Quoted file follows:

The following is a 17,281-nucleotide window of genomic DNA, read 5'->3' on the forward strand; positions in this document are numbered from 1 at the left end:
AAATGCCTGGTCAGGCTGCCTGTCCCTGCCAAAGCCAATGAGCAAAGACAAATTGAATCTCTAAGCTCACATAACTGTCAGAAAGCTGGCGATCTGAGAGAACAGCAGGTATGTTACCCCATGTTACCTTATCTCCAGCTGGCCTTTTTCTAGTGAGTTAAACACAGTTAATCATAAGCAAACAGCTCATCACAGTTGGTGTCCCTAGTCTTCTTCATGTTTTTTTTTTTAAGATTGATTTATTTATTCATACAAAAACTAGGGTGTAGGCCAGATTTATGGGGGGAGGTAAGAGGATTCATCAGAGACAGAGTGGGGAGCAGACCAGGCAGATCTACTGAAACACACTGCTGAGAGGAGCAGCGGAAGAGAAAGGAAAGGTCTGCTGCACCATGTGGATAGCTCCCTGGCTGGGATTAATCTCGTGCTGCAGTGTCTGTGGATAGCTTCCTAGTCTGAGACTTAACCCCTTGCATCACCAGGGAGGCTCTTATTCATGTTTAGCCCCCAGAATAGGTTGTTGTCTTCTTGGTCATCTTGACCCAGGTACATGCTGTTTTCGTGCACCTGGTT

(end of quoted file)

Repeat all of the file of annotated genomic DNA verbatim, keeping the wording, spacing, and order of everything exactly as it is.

The following is a 17,281-nucleotide window of genomic DNA, read 5'->3' on the forward strand; positions in this document are numbered from 1 at the left end:
AAATGCCTGGTCAGGCTGCCTGTCCCTGCCAAAGCCAATGAGCAAAGACAAATTGAATCTCTAAGCTCACATAACTGTCAGAAAGCTGGCGATCTGAGAGAACAGCAGGTATGTTACCCCATGTTACCTTATCTCCAGCTGGCCTTTTTCTAGTGAGTTAAACACAGTTAATCATAAGCAAACAGCTCATCACAGTTGGTGTCCCTAGTCTTCTTCATGTTTTTTTTTTTAAGATTGATTTATTTATTCATACAAAAACTAGGGTGTAGGCCAGATTTATGGGGGGAGGTAAGAGGATTCATCAGAGACAGAGTGGGGAGCAGACCAGGCAGATCTACTGAAACACACTGCTGAGAGGAGCAGCGGAAGAGAAAGGAAAGGTCTGCTGCACCATGTGGATAGCTCCCTGGCTGGGATTAATCTCGTGCTGCAGTGTCTGTGGATAGCTTCCTAGTCTGAGACTTAACCCCTTGCATCACCAGGGAGGCTCTTATTCATGTTTAGCCCCCAGAATAGGTTGTTGTCTTCTTGGTCATCTTGACCCAGGTACATGCTGTTTTCGTGCACCTGGTT